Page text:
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Trust, sociability and stock market participation

  • Georgarakos, Dimitris
  • Pasini, Giacomo

We investigate the effects of both trust and sociability for stock market participation, the role of which has been examined separately by existing finance literature. We use internationally comparable household data from the Survey of Health, Ageing and Retirement in Europe supplemented with regional information on generalized trust from the World Value Survey and on specific trust to financial institutions from Eurobarometer. We show that trust and sociability have distinct and sizeable positive effects on stock market participation and that sociability is likely to partly balance the discouragement effect on stockholding induced by low generalized trust in the region of residence. We also show that specific trust in advice given by financial institutions represents a prominent factor for stock investing, compared to other tangible features of the banking environment. Probing further into various groups of households, we find that sociability can induce stockholding among the less well off in Sweden, Denmark, and Switzerland where stock market participation is widespread. On the other hand, the effect of generalized trust is strong in countries with limited participation and low average trust like Austria, Spain, and Italy, offering an explanation for the remarkably low participation rates of the wealthy living therein.

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Paper provided by Center for Financial Studies (CFS) in its series CFS Working Paper Series with number 2009/29.

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Date of creation: 2009
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Handle: RePEc:zbw:cfswop:200929
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  1. Duflo, Esther & Saez, Emmanuel, 2002. "Participation and investment decisions in a retirement plan: the influence of colleagues' choices," Journal of Public Economics, Elsevier, vol. 85(1), pages 121-148, July.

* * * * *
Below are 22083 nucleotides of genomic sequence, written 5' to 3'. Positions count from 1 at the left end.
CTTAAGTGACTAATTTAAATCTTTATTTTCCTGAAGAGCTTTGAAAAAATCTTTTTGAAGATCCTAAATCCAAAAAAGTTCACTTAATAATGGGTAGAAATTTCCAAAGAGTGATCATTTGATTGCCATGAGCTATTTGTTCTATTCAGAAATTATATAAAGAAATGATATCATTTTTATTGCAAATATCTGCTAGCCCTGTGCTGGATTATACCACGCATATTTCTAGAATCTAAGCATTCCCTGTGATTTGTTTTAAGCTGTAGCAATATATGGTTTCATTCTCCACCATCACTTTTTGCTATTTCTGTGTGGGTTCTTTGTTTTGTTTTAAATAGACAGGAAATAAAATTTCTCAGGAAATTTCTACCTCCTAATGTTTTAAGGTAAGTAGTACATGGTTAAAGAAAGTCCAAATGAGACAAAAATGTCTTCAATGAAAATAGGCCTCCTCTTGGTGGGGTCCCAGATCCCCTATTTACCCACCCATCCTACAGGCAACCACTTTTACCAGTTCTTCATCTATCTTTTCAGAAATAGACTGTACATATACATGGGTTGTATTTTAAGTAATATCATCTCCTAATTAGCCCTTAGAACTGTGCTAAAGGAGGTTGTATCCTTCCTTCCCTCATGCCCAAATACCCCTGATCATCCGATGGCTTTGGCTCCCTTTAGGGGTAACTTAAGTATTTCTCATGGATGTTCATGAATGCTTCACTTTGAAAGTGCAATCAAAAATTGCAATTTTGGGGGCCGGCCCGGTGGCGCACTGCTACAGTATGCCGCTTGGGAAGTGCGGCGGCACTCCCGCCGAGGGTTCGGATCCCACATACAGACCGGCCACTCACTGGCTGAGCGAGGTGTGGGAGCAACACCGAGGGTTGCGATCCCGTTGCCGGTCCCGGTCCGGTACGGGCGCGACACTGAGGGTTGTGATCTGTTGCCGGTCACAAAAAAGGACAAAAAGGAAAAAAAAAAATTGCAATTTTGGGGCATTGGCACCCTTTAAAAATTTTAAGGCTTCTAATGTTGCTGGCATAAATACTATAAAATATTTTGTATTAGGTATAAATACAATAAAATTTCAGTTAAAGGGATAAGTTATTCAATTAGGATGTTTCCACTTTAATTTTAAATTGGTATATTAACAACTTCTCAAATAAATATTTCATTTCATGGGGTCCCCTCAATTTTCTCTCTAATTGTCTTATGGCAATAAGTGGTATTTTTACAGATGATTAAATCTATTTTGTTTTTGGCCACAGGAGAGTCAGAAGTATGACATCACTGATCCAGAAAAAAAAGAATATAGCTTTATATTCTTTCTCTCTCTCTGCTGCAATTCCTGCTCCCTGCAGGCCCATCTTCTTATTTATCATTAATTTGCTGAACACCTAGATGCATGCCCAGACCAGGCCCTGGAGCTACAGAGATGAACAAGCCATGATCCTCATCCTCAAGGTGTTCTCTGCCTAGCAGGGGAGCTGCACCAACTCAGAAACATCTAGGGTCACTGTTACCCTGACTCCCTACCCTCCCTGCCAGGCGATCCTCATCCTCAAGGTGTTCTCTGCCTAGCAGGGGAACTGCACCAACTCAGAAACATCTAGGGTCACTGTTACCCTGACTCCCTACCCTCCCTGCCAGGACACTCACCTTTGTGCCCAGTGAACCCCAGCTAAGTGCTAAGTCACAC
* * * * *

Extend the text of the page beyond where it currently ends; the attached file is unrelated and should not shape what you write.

2. Christelis, Dimitris & Jappelli, Tullio & Padula, Mario, 2006. "Cognitive Abilities and Portfolio Choice," CEPR Discussion Papers 5735, C.E.P.R. Discussion Papers.
  3. Christelis, Dimitris & Georgarakos, Dimitris & Haliassos, Michael, 2008. "Economic integration and mature portfolios," CFS Working Paper Series 2008/05, Center for Financial Studies (CFS).
  4. Luigi Guiso & Paola Sapienza & Luigi Zingales, 2005. "Trusting the Stock Market," NBER Working Papers 11648, National Bureau of Economic Research, Inc.
  5. John Y. Campbell, 2006. "Household Finance," Journal of Finance, American Finance Association, vol. 61(4), pages 1553-1604, 08.
  6. Ernst Fehr, 2009. "On The Economics and Biology of Trust," Journal of the European Economic Association, MIT Press, vol. 7(2-3), pages 235-266, 04-05.
  7. Marcel Fafchamps & Steven N. Durlauf, 2004. "Social Capital," Economics Series Working Papers WPS/2004-14, University of Oxford, Department of Economics.
    • Durlauf, Steven N. & Fafchamps, Marcel, 2005. "Social Capital," Handbook of Economic Growth, in: Philippe Aghion & Steven Durlauf (ed.), Handbook of Economic Growth, edition 1, volume 1, chapter 26, pages 1639-1699 Elsevier.
  8. Guiso, Luigi & Jappelli, Tullio, 2004. "Awareness and Stock Market Participation," CEPR Discussion Papers 4182, C.E.P.R. Discussion Papers.
  9. Harvey S. Rosen & Stephen Wu, 2003. "Portfolio Choice and Health Status," NBER Working Papers 9453, National Bureau of Economic Research, Inc.
  10. Haliassos, Michael & Bertaut, Carol C, 1995. "Why Do So Few Hold Stocks?," Economic Journal, Royal Economic Society, vol. 105(432), pages 1110-29, September.
  11. Harrison Hong & Jeffrey D. Kubik & Jeremy C. Stein, 2001. "Social Interaction and Stock-Market Participation," NBER Working Papers 8358, National Bureau of Economic Research, Inc.
  12. Knack, Stephen & Keefer, Philip, 1997. "Does Social Capital Have an Economic Payoff? A Cross-Country Investigation," The Quarterly Journal of Economics, MIT Press, vol. 112(4), pages 1251-88, November.
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